Wow, Lake Norman’s drought is over thanks to a series of large storms that are still hammering the east coast. Our lake levels were as low as 93.6′ at the peak of the drought in late summer. The photo below was taken on September 9, 2015
Our recent moderate drought has hit Lake Norman particularly hard. Today, according to Duke Energy’s daily lake level chart, our lake is at 94.3 almost 4 feet below the target of 98. If you look at the chart you will notice that Duke Energy has lowered Lake Norman’s level well below the other 16 lakes of the Catawba, Keowee-Toxaway & Broad River. My guess is this may be in part because we have our dam so they are better able to control our levels and are allowing other lakes to retain more water in case the drought doesn’t end soon.
The wonderful photo above was shared by one of my new favorite Lake Norman blogs: homeiswheretheboatis.net in which readers are treated to fun and stunning photos of and articles about her dogs, food/recipes, home decor & decorating ideas, and life in Lake Norman. Continue reading
Isn’t it reassuring to know that Duke Energy, who controls Lake Norman’s water levels, has a well designed plan which is monitored daily? I took this photo today while showing waterfront properties because you can clearly see the different colors of the shoreline riprap which mark the high, medium and lowest lake levels. The orangish layer closest to the water is under water most of the year. Looking at this, newcomers might think that the lake is abnormally low right now which is true. However, if all goes as planned February should have the lowest water levels of the year according to Duke Energy. In fact, today, at 95.7, we are actually a foot above our “target” of 94.5. The winter draw down of water levels helps us prepare for the spring runoff from the melting snow in the mountains. Continue reading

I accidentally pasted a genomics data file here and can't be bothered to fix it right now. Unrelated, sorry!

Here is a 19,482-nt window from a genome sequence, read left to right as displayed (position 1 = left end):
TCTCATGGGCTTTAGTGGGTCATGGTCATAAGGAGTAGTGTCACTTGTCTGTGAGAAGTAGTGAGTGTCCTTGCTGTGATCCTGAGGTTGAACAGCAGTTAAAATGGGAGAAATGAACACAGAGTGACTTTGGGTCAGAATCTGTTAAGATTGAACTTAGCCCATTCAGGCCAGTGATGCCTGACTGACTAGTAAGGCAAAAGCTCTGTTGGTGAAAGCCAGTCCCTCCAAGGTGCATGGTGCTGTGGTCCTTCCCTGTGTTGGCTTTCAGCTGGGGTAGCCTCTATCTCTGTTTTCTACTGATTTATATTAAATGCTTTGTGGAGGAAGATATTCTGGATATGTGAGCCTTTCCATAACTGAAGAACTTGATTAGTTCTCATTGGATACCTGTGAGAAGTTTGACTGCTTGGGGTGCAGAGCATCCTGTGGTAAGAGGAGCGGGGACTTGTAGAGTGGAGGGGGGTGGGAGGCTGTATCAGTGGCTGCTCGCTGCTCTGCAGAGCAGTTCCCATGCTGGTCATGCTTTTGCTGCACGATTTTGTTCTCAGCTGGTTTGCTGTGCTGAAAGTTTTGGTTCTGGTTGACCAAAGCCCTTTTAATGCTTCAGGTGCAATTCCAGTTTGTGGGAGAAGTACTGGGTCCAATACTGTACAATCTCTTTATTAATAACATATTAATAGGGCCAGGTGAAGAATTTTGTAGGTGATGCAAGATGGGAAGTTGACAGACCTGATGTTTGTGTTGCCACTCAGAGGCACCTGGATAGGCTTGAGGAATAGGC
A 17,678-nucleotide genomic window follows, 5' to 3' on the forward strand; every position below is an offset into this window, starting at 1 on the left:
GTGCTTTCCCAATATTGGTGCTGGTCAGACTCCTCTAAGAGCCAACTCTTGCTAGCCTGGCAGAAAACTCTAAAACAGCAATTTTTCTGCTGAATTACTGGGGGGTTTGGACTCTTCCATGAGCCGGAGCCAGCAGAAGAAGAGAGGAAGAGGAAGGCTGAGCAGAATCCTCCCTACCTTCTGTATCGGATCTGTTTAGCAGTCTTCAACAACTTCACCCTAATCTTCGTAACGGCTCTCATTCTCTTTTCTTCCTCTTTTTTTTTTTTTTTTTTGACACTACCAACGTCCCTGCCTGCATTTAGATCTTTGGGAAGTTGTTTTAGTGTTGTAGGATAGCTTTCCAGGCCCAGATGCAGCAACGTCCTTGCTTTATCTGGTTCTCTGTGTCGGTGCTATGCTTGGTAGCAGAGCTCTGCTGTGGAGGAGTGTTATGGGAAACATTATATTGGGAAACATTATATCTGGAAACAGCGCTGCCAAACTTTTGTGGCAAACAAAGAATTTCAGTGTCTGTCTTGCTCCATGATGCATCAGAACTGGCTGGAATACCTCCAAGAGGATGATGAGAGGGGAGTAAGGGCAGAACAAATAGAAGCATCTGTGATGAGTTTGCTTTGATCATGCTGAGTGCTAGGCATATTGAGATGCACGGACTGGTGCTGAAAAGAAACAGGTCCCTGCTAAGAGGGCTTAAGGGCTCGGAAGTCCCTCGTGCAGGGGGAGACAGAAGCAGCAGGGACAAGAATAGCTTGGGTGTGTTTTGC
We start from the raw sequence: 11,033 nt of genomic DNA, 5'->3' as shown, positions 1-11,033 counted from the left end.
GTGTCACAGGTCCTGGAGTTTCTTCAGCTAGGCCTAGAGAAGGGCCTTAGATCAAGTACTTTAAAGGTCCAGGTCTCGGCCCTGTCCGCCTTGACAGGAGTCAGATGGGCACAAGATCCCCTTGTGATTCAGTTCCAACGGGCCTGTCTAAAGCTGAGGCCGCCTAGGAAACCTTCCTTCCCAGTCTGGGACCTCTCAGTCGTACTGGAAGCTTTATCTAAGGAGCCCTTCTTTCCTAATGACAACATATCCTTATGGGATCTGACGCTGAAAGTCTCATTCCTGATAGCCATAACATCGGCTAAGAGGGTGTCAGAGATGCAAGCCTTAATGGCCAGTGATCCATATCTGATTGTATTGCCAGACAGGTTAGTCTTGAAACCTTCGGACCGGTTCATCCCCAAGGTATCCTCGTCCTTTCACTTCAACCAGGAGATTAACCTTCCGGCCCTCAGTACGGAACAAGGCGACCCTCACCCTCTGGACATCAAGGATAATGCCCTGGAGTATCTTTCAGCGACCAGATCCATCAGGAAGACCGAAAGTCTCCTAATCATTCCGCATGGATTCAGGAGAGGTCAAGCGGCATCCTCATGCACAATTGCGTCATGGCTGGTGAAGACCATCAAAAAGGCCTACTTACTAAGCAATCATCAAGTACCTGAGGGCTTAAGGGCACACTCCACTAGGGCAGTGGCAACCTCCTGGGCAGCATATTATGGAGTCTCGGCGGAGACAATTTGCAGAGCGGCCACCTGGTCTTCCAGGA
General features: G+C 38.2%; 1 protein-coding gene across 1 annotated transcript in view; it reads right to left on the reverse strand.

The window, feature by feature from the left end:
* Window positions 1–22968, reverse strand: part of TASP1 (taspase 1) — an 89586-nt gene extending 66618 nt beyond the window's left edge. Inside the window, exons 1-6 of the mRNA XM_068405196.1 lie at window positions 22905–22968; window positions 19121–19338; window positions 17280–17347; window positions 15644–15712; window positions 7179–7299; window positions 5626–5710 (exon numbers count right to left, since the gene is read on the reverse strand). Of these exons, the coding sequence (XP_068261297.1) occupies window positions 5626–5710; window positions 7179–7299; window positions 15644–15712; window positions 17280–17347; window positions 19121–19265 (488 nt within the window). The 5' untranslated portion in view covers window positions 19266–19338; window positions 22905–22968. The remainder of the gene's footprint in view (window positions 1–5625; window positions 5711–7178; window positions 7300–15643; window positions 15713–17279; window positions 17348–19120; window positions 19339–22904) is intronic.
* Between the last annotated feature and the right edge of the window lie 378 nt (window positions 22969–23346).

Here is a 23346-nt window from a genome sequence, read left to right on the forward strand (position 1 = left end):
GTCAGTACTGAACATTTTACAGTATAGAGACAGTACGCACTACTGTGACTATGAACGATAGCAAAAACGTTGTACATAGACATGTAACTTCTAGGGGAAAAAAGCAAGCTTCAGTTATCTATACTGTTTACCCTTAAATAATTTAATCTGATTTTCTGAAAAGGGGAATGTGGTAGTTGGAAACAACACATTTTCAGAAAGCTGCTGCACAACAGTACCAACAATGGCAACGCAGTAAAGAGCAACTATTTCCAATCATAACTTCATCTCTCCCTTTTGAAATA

**For an update on Lake Norman’s drought 2015 go to: Caution: Lake Norman Water Levels Unusually Low Due to Drought
If you live on Lake Norman I don’t have to tell you that our lake levels have been uncharacteristically low since late summer; dropping down to 95.0′ on September 17th which is a full 3 feet lower than our summer “target” levels of 98 feet. And, you most probably have also noticed a sudden increase starting on November 16th bringing us up to our current level of 98.7 feet!
I must admit I am baffled as to why Duke Energy, who manages our Lake Norman water levels, decided to drop them fairly suddenly during a time when our “target” levels were 98 feet and we were not in a drought. One guess is that they were worried about the potential for Hurricane Irene’s high rain levels. If any of you all know more, please leave a comment!
For those of you who are new to Lake Norman, the very best resource regarding Lake Norman water levels bar none is Duke Energy’s Check Lake Norman Water Levels website which Duke Energy updates daily. On this site you can get the actual lake levels of all 11 lakes that are part of the Catawba River System as well as the “target”” Lake Norman water level for that day, the minimum , maximum, range and any lake message updates. They also provide a schedule of flow releases and other related data.